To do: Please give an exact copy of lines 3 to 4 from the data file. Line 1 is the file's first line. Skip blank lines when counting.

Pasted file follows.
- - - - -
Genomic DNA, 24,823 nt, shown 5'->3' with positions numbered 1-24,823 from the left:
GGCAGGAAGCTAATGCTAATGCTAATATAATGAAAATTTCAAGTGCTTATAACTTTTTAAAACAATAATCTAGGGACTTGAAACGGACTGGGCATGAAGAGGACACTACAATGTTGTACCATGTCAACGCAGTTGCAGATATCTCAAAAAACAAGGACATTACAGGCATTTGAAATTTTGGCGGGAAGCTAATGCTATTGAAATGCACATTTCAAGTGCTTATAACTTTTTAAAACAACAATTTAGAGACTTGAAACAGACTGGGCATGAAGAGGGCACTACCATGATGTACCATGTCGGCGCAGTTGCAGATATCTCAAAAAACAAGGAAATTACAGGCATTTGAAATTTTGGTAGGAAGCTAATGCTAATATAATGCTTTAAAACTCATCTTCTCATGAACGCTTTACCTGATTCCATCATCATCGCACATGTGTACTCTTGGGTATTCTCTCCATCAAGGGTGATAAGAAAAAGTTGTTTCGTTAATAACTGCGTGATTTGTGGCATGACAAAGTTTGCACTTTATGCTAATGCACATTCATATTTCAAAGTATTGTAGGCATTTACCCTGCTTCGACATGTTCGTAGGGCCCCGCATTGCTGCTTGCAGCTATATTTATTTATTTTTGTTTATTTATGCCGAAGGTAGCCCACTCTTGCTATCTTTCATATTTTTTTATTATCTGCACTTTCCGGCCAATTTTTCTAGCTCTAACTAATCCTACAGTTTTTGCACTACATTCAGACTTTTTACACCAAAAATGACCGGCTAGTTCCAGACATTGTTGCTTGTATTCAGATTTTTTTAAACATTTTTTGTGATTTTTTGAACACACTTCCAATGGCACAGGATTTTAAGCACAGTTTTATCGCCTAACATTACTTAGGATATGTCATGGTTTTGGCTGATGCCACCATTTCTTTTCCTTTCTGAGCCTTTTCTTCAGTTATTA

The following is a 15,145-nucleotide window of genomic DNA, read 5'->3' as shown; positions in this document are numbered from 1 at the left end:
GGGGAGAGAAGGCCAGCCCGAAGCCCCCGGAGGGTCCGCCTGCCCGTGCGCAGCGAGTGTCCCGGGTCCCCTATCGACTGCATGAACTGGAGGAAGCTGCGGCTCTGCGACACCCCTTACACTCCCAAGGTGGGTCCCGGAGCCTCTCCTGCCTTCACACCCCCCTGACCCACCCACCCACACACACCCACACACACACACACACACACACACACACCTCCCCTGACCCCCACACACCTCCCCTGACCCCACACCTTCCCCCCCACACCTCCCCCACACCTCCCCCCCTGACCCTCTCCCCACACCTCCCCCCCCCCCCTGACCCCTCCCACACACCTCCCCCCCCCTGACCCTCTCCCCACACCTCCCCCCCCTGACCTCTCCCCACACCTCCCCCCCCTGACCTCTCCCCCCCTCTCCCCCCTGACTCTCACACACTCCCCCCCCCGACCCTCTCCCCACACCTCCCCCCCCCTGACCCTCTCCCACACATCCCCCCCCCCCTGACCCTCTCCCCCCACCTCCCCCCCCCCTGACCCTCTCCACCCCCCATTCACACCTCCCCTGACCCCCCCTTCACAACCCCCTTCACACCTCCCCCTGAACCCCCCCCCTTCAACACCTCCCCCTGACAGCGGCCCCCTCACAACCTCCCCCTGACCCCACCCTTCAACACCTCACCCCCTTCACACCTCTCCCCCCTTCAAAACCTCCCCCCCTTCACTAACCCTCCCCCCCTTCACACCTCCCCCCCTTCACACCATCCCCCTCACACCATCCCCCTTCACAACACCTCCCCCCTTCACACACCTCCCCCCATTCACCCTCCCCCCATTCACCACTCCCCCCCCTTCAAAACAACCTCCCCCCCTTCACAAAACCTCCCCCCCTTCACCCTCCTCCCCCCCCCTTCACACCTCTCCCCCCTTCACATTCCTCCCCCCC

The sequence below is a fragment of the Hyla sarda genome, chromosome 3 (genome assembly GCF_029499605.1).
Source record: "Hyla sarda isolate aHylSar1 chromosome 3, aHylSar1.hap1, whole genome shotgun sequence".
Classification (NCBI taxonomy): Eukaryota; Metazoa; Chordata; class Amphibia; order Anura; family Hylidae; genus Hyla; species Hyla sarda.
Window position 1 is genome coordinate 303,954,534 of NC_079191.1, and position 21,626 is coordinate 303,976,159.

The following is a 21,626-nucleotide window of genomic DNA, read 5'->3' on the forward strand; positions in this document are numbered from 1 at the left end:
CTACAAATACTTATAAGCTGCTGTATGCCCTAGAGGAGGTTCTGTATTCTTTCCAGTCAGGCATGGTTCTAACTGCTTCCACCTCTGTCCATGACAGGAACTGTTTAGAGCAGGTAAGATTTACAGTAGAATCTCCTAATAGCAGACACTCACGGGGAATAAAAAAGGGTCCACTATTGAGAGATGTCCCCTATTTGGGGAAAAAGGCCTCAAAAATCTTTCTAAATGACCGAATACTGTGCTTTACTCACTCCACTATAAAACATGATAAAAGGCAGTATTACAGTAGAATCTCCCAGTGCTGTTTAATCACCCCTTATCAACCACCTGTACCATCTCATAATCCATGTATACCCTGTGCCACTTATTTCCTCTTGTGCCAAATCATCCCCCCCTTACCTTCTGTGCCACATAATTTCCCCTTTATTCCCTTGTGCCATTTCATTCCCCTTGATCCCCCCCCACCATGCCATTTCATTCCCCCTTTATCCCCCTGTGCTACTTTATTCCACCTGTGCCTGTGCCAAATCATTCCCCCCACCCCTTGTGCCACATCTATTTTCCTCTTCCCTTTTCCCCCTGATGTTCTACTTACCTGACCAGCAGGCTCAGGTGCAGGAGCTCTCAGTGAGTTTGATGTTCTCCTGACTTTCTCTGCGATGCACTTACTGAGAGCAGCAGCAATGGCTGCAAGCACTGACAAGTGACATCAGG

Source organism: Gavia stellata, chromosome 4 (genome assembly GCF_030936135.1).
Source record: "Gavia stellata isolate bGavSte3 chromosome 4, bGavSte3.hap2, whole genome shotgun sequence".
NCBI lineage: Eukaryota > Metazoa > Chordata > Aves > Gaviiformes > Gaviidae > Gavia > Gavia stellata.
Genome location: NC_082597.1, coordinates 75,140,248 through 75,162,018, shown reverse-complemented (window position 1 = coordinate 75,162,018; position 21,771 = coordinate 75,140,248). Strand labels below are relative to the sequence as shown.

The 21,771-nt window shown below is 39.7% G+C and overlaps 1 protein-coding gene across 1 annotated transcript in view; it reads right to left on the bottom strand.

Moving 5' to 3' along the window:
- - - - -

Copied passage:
The following is a 15,145-nucleotide window of genomic DNA, read 5'->3' as shown; positions in this document are numbered from 1 at the left end:
GGGGAGAGAAGGCCAGCCCGAAGCCCCCGGAGGGTCCGCCTGCCCGTGCGCAGCGAGTGTCCCGGGTCCCCTATCGACTGCATGAACTGGAGGAAGCTGCGGCTCTGCGACACCCCTTACACTCCCAAGGTGGGTCCCGGAGCCTCTCCTGCCTTCACACCCCCCTGACCCACCCACCCACACACACCCACACACACACACACACACACACACACACCTCCCCTGACCCCCACACACCTCCCCTGACCCCACACCTTCCCCCCCACACCTCCCCCACACCTCCCCCCCTGACCCTCTCCCCACACCTCCCCCCCCCCCCTGACCCCTCCCACACACCTCCCCCCCCCTGACCCTCTCCCCACACCTCCCCCCCCTGACCTCTCCCCACACCTCCCCCCCCTGACCTCTCCCCCCCTCTCCCCCCTGACTCTCACACACTCCCCCCCCCGACCCTCTCCCCACACCTCCCCCCCCCTGACCCTCTCCCACACATCCCCCCCCCCCTGACCCTCTCCCCCCACCTCCCCCCCCCCTGACCCTCTCCACCCCCCATTCACACCTCCCCTGACCCCCCCTTCACAACCCCCTTCACACCTCCCCCTGAACCCCCCCCCTTCAACACCTCCCCCTGACAGCGGCCCCCTCACAACCTCCCCCTGACCCCACCCTTCAACACCTCACCCCCTTCACACCTCTCCCCCCTTCAAAACCTCCCCCCCTTCACTAACCCTCCCCCCCTTCACACCTCCCCCCCTTCACACCATCCCCCTCACACCATCCCCCTTCACAACACCTCCCCCCTTCACACACCTCCCCCCATTCACCCTCCCCCCATTCACCACTCCCCCCCCTTCAAAACAACCTCCCCCCCTTCACAAAACCTCCCCCCCTTCACCCTCCTCCCCCCCCCTTCACACCTCTCCCCCCTTCACATTCCTCCCCCCC